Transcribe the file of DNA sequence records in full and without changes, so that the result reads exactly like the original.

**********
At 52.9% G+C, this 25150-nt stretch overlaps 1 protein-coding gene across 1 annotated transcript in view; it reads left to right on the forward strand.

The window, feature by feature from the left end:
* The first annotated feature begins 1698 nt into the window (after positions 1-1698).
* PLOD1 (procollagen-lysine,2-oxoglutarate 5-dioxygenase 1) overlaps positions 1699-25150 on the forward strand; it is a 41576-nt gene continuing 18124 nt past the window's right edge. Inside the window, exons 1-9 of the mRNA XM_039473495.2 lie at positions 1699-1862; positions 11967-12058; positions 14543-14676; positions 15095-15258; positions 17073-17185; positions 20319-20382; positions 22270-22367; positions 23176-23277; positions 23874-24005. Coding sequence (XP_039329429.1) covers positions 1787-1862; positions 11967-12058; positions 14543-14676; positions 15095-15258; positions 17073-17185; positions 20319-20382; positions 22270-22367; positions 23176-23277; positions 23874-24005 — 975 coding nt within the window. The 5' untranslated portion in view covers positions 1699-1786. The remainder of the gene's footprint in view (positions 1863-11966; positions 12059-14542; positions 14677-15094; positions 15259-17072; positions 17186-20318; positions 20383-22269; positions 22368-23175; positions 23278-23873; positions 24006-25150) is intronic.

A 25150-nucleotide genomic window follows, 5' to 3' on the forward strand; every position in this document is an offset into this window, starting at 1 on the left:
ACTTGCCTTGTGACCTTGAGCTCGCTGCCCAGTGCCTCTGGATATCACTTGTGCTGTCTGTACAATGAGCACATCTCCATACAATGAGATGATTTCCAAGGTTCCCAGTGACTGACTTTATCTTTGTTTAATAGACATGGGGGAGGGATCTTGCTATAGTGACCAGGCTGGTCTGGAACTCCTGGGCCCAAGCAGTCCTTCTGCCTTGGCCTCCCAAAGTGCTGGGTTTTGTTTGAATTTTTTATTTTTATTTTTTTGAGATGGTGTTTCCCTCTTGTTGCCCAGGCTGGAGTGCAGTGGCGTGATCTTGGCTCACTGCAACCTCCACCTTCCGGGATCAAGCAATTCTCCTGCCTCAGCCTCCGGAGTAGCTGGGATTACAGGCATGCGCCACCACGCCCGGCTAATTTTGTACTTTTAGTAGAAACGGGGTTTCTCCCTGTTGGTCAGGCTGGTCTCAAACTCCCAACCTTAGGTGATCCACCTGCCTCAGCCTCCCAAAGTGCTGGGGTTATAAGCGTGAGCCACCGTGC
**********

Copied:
At 52.9% G+C, this 25150-nt stretch overlaps 1 protein-coding gene across 1 annotated transcript in view; it reads left to right on the forward strand.

The window, feature by feature from the left end:
* The first annotated feature begins 1698 nt into the window (after positions 1-1698).
* PLOD1 (procollagen-lysine,2-oxoglutarate 5-dioxygenase 1) overlaps positions 1699-25150 on the forward strand; it is a 41576-nt gene continuing 18124 nt past the window's right edge. Inside the window, exons 1-9 of the mRNA XM_039473495.2 lie at positions 1699-1862; positions 11967-12058; positions 14543-14676; positions 15095-15258; positions 17073-17185; positions 20319-20382; positions 22270-22367; positions 23176-23277; positions 23874-24005. Coding sequence (XP_039329429.1) covers positions 1787-1862; positions 11967-12058; positions 14543-14676; positions 15095-15258; positions 17073-17185; positions 20319-20382; positions 22270-22367; positions 23176-23277; positions 23874-24005 — 975 coding nt within the window. The 5' untranslated portion in view covers positions 1699-1786. The remainder of the gene's footprint in view (positions 1863-11966; positions 12059-14542; positions 14677-15094; positions 15259-17072; positions 17186-20318; positions 20383-22269; positions 22368-23175; positions 23278-23873; positions 24006-25150) is intronic.

A 25150-nucleotide genomic window follows, 5' to 3' on the forward strand; every position in this document is an offset into this window, starting at 1 on the left:
ACTTGCCTTGTGACCTTGAGCTCGCTGCCCAGTGCCTCTGGATATCACTTGTGCTGTCTGTACAATGAGCACATCTCCATACAATGAGATGATTTCCAAGGTTCCCAGTGACTGACTTTATCTTTGTTTAATAGACATGGGGGAGGGATCTTGCTATAGTGACCAGGCTGGTCTGGAACTCCTGGGCCCAAGCAGTCCTTCTGCCTTGGCCTCCCAAAGTGCTGGGTTTTGTTTGAATTTTTTATTTTTATTTTTTTGAGATGGTGTTTCCCTCTTGTTGCCCAGGCTGGAGTGCAGTGGCGTGATCTTGGCTCACTGCAACCTCCACCTTCCGGGATCAAGCAATTCTCCTGCCTCAGCCTCCGGAGTAGCTGGGATTACAGGCATGCGCCACCACGCCCGGCTAATTTTGTACTTTTAGTAGAAACGGGGTTTCTCCCTGTTGGTCAGGCTGGTCTCAAACTCCCAACCTTAGGTGATCCACCTGCCTCAGCCTCCCAAAGTGCTGGGGTTATAAGCGTGAGCCACCGTGC